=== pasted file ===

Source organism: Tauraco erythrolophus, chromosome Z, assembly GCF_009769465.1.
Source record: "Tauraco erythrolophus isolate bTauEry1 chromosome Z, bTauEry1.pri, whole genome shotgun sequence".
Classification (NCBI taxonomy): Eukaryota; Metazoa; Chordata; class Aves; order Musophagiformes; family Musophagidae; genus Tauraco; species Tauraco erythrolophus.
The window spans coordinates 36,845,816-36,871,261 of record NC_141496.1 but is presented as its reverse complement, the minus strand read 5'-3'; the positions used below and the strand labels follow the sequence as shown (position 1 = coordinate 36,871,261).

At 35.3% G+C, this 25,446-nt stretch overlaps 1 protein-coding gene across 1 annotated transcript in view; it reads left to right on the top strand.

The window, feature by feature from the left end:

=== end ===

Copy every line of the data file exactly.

Source organism: Tauraco erythrolophus, chromosome Z, assembly GCF_009769465.1.
Source record: "Tauraco erythrolophus isolate bTauEry1 chromosome Z, bTauEry1.pri, whole genome shotgun sequence".
Classification (NCBI taxonomy): Eukaryota; Metazoa; Chordata; class Aves; order Musophagiformes; family Musophagidae; genus Tauraco; species Tauraco erythrolophus.
The window spans coordinates 36,845,816-36,871,261 of record NC_141496.1 but is presented as its reverse complement, the minus strand read 5'-3'; the positions used below and the strand labels follow the sequence as shown (position 1 = coordinate 36,871,261).

At 35.3% G+C, this 25,446-nt stretch overlaps 1 protein-coding gene across 1 annotated transcript in view; it reads left to right on the top strand.

The window, feature by feature from the left end: